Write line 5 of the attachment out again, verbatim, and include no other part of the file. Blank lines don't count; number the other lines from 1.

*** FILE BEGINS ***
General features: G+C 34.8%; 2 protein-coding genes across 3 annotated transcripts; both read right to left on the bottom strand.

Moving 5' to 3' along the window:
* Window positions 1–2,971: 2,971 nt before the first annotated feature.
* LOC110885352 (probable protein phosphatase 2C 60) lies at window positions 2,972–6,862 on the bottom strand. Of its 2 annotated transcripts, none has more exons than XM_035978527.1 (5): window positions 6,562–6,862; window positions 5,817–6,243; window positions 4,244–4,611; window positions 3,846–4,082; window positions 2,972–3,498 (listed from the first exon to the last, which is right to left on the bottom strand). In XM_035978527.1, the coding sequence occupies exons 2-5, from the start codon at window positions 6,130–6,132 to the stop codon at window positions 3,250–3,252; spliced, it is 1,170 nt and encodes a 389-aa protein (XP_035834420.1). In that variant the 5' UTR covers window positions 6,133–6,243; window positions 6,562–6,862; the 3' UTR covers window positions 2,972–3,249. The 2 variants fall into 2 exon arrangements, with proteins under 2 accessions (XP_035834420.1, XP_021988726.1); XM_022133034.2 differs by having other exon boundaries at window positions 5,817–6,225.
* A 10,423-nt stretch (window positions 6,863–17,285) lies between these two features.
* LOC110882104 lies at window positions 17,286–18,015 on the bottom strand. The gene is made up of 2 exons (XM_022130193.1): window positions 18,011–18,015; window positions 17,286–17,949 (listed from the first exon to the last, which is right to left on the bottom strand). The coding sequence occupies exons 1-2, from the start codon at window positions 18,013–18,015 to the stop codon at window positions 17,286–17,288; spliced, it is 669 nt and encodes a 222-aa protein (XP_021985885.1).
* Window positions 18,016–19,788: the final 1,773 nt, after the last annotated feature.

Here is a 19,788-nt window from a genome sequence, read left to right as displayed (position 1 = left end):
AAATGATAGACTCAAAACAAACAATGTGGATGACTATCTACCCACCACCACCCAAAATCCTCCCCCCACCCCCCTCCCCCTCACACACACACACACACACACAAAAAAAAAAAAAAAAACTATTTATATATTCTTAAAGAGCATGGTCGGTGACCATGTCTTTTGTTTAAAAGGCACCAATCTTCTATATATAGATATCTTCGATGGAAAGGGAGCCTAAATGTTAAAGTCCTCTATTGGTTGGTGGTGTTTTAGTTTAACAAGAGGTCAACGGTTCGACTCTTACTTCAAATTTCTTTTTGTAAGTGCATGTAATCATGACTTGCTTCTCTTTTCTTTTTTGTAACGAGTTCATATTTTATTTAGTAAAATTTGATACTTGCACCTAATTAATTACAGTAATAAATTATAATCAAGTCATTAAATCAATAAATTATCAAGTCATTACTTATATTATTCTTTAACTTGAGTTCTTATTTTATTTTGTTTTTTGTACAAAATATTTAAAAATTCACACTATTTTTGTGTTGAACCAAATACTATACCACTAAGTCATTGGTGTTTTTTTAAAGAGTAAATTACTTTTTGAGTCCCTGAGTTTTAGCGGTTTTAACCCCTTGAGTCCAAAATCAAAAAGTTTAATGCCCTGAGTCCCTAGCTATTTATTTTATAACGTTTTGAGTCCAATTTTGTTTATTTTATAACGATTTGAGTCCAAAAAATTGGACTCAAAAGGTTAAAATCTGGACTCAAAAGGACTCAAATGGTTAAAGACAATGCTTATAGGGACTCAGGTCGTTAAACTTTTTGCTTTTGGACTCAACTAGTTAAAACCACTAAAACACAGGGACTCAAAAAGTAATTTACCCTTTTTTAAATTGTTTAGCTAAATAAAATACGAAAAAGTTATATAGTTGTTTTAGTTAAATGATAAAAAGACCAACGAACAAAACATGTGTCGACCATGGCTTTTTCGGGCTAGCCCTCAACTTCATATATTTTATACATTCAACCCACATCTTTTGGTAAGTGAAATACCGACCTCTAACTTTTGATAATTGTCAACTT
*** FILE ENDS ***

* A 10,423-nt stretch (window positions 6,863–17,285) lies between these two features.